New materials can help make batteries flexible and energy-dense enough to power displays like this one on bendable, implantable, and wearable electronics.
The high-performance materials used in the traditional rechargeable lithium-ion batteries aren't flexible, and most materials that are bendable can't store enough energy to run a display. Flexible battery substrate materials, such as plastic, paper, or textiles, can't withstand the high temperatures required to build electrodes using the high-quality inorganic materials of rigid batteries.
A flexible inorganic, thin-film lithium-ion battery made of all solid-state materials delivers
enough energy density to power this bendable display.
(Source: Nano Letters)
Keon Jae Lee, a professor of material science, and his colleagues at the Korea Advanced Institute of Science, joined by researchers at Seoul National University, have devised a bendable, inorganic, thin-film lithium-ion battery made of solid-state materials (registration required). Its peel-off temporary substrate material, made of mica, can tolerate the high temperatures (around 700C) used to anneal lithium cobalt oxide electrodes, which are commonly used in lithium-ion batteries for portable electronics.
The team wanted to take high-performance lithium-ion battery materials and make them flexible. To do so, they used the universal transfer approach. After building the battery on the temporary mica substrate, they used an annealing process that created a high-quality lithium cobalt oxide cathode. The battery was completed with a solid electrolyte and a lithium-metal anode. The annealing process also helped the researchers delaminate the battery from the mica using tape by weakening the intermolecular forces between layers.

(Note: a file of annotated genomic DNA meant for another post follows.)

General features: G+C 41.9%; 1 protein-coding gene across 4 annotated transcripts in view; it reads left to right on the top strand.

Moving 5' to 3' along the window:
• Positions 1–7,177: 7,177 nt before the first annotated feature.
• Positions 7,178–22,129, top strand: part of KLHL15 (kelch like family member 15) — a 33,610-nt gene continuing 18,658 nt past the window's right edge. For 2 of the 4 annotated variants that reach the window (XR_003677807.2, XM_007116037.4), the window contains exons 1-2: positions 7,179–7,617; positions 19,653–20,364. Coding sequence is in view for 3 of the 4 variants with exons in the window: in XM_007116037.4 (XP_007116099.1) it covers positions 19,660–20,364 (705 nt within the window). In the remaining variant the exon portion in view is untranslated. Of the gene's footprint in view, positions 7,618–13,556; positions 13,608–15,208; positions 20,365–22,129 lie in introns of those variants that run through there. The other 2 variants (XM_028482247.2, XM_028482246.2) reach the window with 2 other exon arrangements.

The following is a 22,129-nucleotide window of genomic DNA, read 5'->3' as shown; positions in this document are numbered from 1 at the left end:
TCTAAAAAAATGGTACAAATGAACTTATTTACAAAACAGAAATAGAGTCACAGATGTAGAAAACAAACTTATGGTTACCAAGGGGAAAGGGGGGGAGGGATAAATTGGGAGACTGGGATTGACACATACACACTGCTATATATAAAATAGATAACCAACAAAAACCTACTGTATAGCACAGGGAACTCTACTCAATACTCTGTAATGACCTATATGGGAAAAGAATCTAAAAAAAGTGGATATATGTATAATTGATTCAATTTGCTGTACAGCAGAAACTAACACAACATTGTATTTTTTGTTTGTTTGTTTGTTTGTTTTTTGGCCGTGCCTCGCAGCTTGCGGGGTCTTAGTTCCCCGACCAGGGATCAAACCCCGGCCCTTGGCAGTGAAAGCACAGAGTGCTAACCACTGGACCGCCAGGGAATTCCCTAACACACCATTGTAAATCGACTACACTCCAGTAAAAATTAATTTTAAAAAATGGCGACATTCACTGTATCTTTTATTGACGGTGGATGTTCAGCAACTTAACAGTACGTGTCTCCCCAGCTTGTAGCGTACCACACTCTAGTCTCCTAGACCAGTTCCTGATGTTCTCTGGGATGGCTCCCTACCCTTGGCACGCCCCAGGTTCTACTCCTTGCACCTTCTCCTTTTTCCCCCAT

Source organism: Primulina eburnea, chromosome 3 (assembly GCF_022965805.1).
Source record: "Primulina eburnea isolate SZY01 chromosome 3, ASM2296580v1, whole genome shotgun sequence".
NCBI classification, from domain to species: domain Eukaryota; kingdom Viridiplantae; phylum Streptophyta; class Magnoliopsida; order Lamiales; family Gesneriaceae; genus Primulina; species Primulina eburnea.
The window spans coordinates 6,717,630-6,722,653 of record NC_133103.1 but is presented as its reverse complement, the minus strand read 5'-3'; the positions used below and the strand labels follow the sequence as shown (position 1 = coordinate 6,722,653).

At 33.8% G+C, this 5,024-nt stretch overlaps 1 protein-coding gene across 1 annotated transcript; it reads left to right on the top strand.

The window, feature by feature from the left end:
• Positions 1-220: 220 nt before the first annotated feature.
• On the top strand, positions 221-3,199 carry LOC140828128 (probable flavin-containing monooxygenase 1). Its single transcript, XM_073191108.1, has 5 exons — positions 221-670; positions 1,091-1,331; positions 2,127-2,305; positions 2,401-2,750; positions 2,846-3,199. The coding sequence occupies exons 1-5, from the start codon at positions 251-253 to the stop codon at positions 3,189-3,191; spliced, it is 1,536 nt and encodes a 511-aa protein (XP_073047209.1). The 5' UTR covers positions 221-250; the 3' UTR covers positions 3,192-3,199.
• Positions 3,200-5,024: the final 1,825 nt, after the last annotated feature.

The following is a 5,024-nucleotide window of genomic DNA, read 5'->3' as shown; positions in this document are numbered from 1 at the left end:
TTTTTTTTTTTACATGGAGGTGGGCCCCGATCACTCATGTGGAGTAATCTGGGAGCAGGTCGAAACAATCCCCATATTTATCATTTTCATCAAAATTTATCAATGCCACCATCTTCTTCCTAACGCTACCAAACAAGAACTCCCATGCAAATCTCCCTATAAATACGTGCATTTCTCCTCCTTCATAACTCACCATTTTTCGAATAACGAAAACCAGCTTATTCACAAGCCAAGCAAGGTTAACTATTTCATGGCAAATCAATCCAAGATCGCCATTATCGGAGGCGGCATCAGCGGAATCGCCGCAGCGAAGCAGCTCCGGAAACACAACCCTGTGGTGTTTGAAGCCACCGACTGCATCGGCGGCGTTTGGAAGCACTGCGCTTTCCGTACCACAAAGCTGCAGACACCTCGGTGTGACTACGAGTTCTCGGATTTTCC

The battery's flexible substrate was then made by encapsulating it in flexible sheets of polydimethylsiloxane. The final battery is 10 microns high.
The researchers say their battery has an energy density of 2,200µWh per cubic centimeter -- higher than any previously reported flexible battery. The team supported this performance with finite element analysis simulation. Lee and his colleagues also integrated the battery with a flexible organic LED display -- they say this is the first time this has been achieved.
The team says this new transfer approach can be applied to other flexible applications, such as thin-film nanogenerators, thin-film transistors, and thermoelectric devices. The researchers are investigating a one-step laser liftoff process for delamination that will enable high-volume fabrication of large-area lithium-ion batteries. They are also devising ways to increase the batteries' energy density, such as eliminating some of the external polydimethylsiloxane sheets.